University: Moving Into A New Student House

Moving into a new student house is such an exciting time – but it can also (I speak from experience!) be rather stressful There is a lot to do when you move into your student house – here’s this checklist to help you out!

 photo Moving into a new Student Let_zpsyxxm2pzd.jpgPlenty of things can go wrong when moving into a new student house, or indeed any house. Furniture promised may have disappeared, keys may be missing (it took several weeks to get all the keys for my final year property!), or the house may simply not be in a good state – my housemate was first to move into our second year place, and it was far from clean and tidy! This advice from Walton Robinson points out how you can make your life just that little bit easier when moving in.

1) Make a plan in advance -There is nothing worse than not having a plan for an event like this. When moving house, you want everything to be as stress free as possible. Maybe you can your family and friend if they can lend a hand? If there’s a few of you moving together, it could be worth hiring a van so you can do it all in one trip! I would also make a packing list; things you need, last minute ‘to dos’ etc – I love having it all written down.

2) Paperwork – Moving is stressful, before you move into your house it is vital you make sure that all paperwork is complete and all fee and rent payments have been made. If you’re in a group, make sure every single one of you have completed everything – if just one person is missing one payment or piece of paperwork we won’t give out any keys at all until everything is 100% complete!

 photo University Room Tour 10_zps3x44t9ce.jpg photo University Room Tour 8_zpsg9vm9b9h.jpg3) Collecting the keys – Check with your agent or landlord if there is a certain time you have to collect your keys. It is often after 3pm and you may need to call up and make an appointment in advance. Speak to your housemates about when they’re moving in, the first person may be able to come to the office and collect all the keys.

4) Know your point of contact – When you collect your keys make sure you are given the number and email address of the person you need to contact if there are any issues with the property, and if there is a separate number for out of hours’ emergencies. This will either be the landlord or, if your property is managed by an estate agent, your property supervisor. You should also appoint a lead tenant, someone who is the maid point of contact for informing you about viewings and inspections.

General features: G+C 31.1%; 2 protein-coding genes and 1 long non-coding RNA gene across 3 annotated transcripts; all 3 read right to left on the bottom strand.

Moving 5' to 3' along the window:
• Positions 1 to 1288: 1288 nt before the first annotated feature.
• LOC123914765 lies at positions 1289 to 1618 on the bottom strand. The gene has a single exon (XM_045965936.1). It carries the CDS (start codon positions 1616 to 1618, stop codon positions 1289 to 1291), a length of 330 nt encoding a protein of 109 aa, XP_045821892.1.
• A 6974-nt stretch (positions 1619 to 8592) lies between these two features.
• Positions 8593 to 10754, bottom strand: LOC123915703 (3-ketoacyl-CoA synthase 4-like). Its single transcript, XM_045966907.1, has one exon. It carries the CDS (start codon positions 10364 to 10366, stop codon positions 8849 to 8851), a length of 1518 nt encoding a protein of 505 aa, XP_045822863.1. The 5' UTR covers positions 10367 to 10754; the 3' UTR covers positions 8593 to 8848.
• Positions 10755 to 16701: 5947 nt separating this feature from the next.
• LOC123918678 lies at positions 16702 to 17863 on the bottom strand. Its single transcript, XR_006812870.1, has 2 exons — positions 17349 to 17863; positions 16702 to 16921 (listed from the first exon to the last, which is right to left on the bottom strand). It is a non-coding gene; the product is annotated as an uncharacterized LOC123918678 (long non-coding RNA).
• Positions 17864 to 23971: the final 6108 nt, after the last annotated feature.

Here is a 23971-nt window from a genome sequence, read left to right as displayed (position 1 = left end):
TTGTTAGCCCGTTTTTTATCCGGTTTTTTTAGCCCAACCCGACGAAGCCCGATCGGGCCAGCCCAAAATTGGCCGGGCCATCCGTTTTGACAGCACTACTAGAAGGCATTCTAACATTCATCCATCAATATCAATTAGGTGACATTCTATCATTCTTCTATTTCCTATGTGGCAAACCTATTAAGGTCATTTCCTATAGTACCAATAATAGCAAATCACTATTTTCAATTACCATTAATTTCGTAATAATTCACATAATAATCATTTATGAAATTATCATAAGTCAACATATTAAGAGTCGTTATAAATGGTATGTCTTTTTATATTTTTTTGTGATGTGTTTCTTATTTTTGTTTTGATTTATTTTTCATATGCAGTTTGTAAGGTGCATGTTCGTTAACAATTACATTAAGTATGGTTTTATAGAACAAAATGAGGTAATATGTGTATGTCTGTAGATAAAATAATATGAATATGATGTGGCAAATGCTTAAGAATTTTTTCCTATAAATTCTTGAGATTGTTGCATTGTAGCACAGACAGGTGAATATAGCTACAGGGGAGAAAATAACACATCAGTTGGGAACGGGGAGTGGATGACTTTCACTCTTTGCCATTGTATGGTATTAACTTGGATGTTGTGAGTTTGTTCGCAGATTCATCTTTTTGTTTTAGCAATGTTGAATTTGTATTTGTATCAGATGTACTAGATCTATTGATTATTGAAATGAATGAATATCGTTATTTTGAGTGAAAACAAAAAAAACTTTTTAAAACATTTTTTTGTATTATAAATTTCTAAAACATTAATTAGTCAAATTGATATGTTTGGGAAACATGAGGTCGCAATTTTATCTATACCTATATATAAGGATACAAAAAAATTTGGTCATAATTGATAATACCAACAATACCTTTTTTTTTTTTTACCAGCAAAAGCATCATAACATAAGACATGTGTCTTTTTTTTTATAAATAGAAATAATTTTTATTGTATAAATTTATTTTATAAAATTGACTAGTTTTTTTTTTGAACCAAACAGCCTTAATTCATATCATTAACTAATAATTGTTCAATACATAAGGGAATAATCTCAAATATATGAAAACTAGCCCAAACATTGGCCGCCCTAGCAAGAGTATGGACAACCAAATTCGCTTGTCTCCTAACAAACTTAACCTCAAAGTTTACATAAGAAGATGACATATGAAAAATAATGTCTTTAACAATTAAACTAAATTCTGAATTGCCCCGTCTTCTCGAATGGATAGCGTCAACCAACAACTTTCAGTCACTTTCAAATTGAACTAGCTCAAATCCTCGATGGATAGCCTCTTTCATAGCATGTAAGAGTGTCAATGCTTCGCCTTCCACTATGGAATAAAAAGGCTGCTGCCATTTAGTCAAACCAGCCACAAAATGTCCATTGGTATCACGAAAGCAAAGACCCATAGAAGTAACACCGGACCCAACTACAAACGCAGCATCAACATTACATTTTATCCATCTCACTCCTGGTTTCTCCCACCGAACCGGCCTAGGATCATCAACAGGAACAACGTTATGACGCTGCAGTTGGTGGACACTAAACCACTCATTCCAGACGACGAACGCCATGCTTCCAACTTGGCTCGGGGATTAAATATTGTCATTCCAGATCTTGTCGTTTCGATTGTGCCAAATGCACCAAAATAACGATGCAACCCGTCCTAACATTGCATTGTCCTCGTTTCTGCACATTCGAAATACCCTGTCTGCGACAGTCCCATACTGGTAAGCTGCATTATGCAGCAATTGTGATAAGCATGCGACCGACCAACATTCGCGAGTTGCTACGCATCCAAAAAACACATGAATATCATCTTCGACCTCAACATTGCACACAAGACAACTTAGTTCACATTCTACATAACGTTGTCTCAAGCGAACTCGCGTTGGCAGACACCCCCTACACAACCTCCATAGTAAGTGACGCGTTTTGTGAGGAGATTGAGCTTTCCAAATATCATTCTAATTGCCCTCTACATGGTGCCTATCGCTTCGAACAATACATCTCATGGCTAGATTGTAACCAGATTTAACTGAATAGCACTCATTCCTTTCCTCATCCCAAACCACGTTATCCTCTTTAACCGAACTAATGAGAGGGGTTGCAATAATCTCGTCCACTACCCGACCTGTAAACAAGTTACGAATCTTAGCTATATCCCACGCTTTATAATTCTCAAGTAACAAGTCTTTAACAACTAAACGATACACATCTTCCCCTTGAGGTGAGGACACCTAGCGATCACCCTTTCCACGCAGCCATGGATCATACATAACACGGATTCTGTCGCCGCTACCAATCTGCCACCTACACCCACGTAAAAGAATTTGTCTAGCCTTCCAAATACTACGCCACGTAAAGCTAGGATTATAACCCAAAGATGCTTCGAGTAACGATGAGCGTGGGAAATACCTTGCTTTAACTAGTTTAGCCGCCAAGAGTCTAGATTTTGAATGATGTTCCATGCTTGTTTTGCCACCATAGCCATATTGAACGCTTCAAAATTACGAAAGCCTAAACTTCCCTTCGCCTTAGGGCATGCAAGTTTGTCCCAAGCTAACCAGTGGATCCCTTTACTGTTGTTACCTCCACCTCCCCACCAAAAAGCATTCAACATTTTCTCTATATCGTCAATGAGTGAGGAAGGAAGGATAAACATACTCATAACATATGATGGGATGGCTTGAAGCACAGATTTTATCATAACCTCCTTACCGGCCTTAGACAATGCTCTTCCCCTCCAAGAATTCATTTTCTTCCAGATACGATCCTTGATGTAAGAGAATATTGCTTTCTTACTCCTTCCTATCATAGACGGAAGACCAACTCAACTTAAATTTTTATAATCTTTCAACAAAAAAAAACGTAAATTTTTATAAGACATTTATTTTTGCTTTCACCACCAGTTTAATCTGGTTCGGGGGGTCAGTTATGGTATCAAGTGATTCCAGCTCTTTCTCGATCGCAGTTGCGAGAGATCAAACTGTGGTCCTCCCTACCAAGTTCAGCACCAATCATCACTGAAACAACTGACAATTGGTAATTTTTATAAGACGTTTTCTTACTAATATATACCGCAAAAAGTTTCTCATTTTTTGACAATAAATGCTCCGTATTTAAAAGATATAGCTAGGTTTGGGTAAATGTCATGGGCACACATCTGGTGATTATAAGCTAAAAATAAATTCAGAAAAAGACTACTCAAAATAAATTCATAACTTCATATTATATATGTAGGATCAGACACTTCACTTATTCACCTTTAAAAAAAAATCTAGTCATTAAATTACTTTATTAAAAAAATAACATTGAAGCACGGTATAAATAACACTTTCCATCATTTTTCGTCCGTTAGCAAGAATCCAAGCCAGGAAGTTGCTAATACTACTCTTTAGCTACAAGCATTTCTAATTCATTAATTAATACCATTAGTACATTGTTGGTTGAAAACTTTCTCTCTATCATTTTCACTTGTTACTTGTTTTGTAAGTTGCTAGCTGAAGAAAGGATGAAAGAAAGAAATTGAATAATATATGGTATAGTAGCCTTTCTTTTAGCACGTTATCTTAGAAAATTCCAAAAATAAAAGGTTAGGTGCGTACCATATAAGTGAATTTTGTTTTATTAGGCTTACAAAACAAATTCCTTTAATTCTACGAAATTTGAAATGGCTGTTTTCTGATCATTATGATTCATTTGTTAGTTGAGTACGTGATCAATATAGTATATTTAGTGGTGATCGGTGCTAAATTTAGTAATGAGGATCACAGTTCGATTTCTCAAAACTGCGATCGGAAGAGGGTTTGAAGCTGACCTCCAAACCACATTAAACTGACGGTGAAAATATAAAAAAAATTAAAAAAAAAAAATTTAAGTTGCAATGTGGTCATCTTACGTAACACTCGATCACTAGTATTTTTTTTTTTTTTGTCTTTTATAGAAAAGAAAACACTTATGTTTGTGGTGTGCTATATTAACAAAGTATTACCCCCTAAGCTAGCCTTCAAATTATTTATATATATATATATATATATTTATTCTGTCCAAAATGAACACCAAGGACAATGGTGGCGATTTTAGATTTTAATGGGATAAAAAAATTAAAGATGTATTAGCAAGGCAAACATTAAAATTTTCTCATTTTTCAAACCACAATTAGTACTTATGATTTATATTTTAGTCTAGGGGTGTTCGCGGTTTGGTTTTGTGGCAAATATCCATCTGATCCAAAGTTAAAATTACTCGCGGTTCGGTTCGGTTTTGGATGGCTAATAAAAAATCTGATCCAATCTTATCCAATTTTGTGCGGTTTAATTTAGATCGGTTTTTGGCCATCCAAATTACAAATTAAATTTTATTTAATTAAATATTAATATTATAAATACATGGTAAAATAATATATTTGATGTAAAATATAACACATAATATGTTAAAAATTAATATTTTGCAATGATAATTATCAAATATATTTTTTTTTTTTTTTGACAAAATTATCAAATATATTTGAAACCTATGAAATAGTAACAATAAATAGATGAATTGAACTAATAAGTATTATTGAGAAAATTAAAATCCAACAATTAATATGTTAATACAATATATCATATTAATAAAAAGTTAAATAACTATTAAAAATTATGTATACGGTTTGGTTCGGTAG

5) Inventory – You will be given an inventory when you move in, either from your estate agent or the landlord. Make sure you know the deadline for returning the completed inventory (often it is seven days) and that you pay close attention to every item and make any corrections that may be necessary. This will help when it comes to moving out and getting your deposit back at the end of the tenancy. My top tip is to also note on the inventory any marks, any damage and the general condition of everything listing. Take photographs if necessary!

 photo University Room Tour 15_zpswnprsa4v.jpg photo University Room Tour 3_zpsovbo3xie.jpg6) Utilities & Bills- You will be asked to record meter readings on your inventory form. Keep a note of them as you will need this information when creating new utilities accounts. If you need any help with this, call your property supervisor and they will be happy to help.

7) Council Tax –  Students are exempt from paying council tax but you will need to inform the council of your exemption status or you will be sent a bill.

8) Summer Arrangements – If you’re moving your things in but not actually living there over the summer, let your landlord or agent know. This bit’s obvious but remember to switch the heating and any plugs off before you leave and make sure you don’t leave any valuables on display! You never know who might be peaking in.

And if you aren’t living there over summer, if you’re leaving the property for good, read over top 10 tips for what to do before you move out to help avoid deposit charges!

 photo University Room Tour 11_zps5lkerh8w.jpgI hope this post from Walton Robinson will give you an idea of what to expect when moving into a new student house, and how to make the process a little smoother. Good luck with it all if you’re moving soon – I’m currently in a sea of bubble wrap and cardboard boxes myself!

*Post sponsored by Walton Robinson, as always all opinions are my own.

Are you moving soon? Do you have any tips for making a house move as stress-free as possible?